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dc.creatorDrachman, Gaberell
dc.creatorMalikouti-Drachman, Angeliki
dc.date.accessioned2018-01-08T15:46:11Z
dc.date.available2018-01-08T15:46:11Z
dc.date.issued1973-04
dc.identifier.citationWorking Papers in Linguistics, no. 15 (1973), 99-114.en_US
dc.identifier.issn0473-9604 (print)
dc.identifier.urihttp://hdl.handle.net/1811/81795
dc.description.abstractThis paper discusses some preliminary findings from a 'pilot' study of the acquisition of phonology by normal Greek children in a monolingual environment in Athens, Greece, and draws on data elicited by the authors during the summer of 1971 from children of from 24 months to 9 years of age. The five topics treated concern (1) the problem of observational adequacy in the transcription of child language, (2) the developmental disruption of the syntactic function of suprasegmentals, (3) the 'primacy' of the labial stop, (4) child speech-production and the migration of Features, segments, and syllables, and (5) the acquisition of external sandhi and the reinterpretation of the Greek stops.en_US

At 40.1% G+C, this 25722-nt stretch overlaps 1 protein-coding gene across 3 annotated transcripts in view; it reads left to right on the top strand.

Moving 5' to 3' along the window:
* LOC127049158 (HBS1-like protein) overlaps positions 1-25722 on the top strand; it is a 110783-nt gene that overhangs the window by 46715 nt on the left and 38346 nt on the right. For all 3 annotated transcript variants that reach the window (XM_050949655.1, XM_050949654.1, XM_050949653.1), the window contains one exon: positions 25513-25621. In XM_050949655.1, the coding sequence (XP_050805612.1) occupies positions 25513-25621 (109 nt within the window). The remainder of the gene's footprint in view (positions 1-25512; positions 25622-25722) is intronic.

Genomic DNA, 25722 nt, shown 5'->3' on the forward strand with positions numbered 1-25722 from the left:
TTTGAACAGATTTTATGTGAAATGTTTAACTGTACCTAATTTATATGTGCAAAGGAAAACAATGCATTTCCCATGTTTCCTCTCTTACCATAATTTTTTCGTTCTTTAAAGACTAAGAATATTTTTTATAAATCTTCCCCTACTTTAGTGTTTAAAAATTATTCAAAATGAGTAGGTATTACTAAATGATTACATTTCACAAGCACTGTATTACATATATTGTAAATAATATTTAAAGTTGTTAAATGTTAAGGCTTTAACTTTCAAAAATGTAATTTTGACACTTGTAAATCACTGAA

dc.language.isoen_USen_US
dc.publisherOhio State University. Department of Linguisticsen_US
dc.rightsThis object is protected by copyright, and is made available here for research and educational purposes. Permission to reuse, publish, or reproduce the object beyond the bounds of Fair Use or other exemptions to copyright law must be obtained from the copyright holder.en_US
dc.titleStudies in the Acquisition of Greek as a Native Language: I. Some Preliminary Findings on Phonologyen_US
dc.typeWorking Paperen_US


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